The mysterious Antikythera mechanism, thought by some to be the world's first computer, was first "started up" on Dec. 22, 178 B.C., archaeologists have now found.
Discovered by sponge divers in a Roman-era shipwreck near the Greek island of Antikythera in 1901, the elaborate ancient computer, which looks like a shoebox-size contraption with gears and dials that have numerous tiny inscriptions written on them, could predict eclipses and determine when various athletic games took place, among other functions.
Over the years, researchers have painstakingly pieced together the many fragments of the Antikythera mechanism to figure out how it was created and how it would have been used 2,000 or so years ago. There are many questions plaguing the device: Who made it? Where did they live? Why create it and what start date did it have? Now, a team of scientists has determined that "turn on" date, detailing their findings online March 28 on the preprint database arXiv, an online journal where research can be uploaded before peer review.
However, scientists not affiliated with the study cast doubt on this claim, telling Live Science that the start date was probably in 204 B.C.
Finding a start date
This initiation date matters because it is the date in which all calculations using the mechanism would be based on. "In order to use a measuring instrument, a reference point is needed, before the measuring procedure," the researchers wrote in the paper. Like a calendar which needs a fixed date — such as A.D. 1 — whoever used the mechanism would need a starting date on which to base all calculations.
The date is one of the mysteries regarding the mechanical marvel that remains to be solved. Previous research has succeeded in deciphering many of the inscriptions and understanding what many of the gears and dials were used for. In 2021, a team of scholars announced the creation of a computer model of the mechanism that they believe is accurate.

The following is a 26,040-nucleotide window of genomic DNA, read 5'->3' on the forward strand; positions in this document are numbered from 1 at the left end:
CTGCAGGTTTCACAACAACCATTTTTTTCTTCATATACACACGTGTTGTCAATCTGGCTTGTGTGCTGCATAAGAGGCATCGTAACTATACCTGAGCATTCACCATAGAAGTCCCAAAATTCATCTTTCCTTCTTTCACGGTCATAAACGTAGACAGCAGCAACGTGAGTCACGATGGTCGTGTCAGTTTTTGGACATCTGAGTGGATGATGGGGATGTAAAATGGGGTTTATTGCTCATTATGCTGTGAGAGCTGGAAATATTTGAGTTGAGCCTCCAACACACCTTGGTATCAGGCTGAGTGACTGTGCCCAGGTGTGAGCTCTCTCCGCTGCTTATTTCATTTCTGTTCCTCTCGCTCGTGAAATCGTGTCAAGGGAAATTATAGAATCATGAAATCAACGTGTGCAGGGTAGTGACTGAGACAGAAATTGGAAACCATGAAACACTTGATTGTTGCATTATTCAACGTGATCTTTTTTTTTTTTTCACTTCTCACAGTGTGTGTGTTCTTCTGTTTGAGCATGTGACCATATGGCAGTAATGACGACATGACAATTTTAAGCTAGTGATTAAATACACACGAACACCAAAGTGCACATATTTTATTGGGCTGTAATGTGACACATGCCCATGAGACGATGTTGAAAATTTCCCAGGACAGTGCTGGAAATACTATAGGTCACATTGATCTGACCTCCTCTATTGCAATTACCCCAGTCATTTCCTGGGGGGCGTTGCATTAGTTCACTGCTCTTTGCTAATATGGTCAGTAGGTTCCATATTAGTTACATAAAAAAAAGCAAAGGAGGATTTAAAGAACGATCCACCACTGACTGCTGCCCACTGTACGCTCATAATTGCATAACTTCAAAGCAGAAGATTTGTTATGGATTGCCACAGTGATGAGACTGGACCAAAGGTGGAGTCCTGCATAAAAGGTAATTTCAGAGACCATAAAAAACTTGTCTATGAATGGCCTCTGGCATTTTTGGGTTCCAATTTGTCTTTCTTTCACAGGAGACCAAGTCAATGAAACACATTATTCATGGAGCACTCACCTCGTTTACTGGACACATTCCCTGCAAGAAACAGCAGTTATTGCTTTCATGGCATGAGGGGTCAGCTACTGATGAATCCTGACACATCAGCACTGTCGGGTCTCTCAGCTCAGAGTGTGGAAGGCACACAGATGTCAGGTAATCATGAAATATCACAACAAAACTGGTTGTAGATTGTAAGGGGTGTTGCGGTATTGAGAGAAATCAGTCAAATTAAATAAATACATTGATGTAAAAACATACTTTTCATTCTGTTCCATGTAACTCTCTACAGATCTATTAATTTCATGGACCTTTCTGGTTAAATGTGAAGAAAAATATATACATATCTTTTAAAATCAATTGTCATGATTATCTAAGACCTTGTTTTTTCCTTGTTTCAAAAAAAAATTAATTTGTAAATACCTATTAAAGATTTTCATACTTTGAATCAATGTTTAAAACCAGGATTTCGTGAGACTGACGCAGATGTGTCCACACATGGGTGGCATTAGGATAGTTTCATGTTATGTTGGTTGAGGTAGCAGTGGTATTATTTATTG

Live Science reached out to several scholars not affiliated with the research to get their thoughts on the team's findings. Many were not able to respond at press time, but those who did were skeptical.
"It's not a paper that would withstand competent peer-review," Alexander Jones, a professor of the History of the Exact Sciences in Antiquity at New York University's Institute for the Study of the Ancient World, said in an email. "There are a lot of problems with it, ranging from major issues to minor ones that nevertheless are symptomatic of lack of good grounding in the broad context of ancient astronomy and science," Jones said.
For instance, Jones pointed out that this start date would put Kraneios, a season inscribed on the Antikythera mechanism that is associated with wine, in the month of February, which is "not a particularly good month for ripe grapes," Jones said.
Two papers published in 2014 showed that the starting date was in 204 B.C., Jones added. Those two papers showed "that the eclipse prediction sequence had been computed for a unique 223-lunar-month interval beginning in 204 B.C.," Jones said. This was timed to start on May 12 204 B.C. and start and end with a lunar eclipse.
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